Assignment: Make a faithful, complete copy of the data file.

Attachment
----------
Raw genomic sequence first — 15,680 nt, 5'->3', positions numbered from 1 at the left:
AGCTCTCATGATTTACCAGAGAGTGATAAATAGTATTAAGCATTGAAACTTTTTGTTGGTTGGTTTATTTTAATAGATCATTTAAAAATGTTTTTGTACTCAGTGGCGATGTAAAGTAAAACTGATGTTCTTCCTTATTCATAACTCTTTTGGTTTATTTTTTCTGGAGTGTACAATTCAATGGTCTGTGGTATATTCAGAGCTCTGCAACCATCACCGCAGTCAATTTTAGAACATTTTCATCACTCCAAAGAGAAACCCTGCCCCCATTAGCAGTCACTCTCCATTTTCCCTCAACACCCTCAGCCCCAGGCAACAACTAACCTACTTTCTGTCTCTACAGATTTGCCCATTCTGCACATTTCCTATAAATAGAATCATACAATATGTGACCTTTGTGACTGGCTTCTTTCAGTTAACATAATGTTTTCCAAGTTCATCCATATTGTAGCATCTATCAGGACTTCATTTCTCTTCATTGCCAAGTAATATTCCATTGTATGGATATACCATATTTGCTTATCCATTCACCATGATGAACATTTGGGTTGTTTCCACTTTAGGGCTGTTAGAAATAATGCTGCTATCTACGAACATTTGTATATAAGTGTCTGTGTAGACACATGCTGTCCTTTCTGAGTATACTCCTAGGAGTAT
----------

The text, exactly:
Raw genomic sequence first — 15,680 nt, 5'->3', positions numbered from 1 at the left:
AGCTCTCATGATTTACCAGAGAGTGATAAATAGTATTAAGCATTGAAACTTTTTGTTGGTTGGTTTATTTTAATAGATCATTTAAAAATGTTTTTGTACTCAGTGGCGATGTAAAGTAAAACTGATGTTCTTCCTTATTCATAACTCTTTTGGTTTATTTTTTCTGGAGTGTACAATTCAATGGTCTGTGGTATATTCAGAGCTCTGCAACCATCACCGCAGTCAATTTTAGAACATTTTCATCACTCCAAAGAGAAACCCTGCCCCCATTAGCAGTCACTCTCCATTTTCCCTCAACACCCTCAGCCCCAGGCAACAACTAACCTACTTTCTGTCTCTACAGATTTGCCCATTCTGCACATTTCCTATAAATAGAATCATACAATATGTGACCTTTGTGACTGGCTTCTTTCAGTTAACATAATGTTTTCCAAGTTCATCCATATTGTAGCATCTATCAGGACTTCATTTCTCTTCATTGCCAAGTAATATTCCATTGTATGGATATACCATATTTGCTTATCCATTCACCATGATGAACATTTGGGTTGTTTCCACTTTAGGGCTGTTAGAAATAATGCTGCTATCTACGAACATTTGTATATAAGTGTCTGTGTAGACACATGCTGTCCTTTCTGAGTATACTCCTAGGAGTAT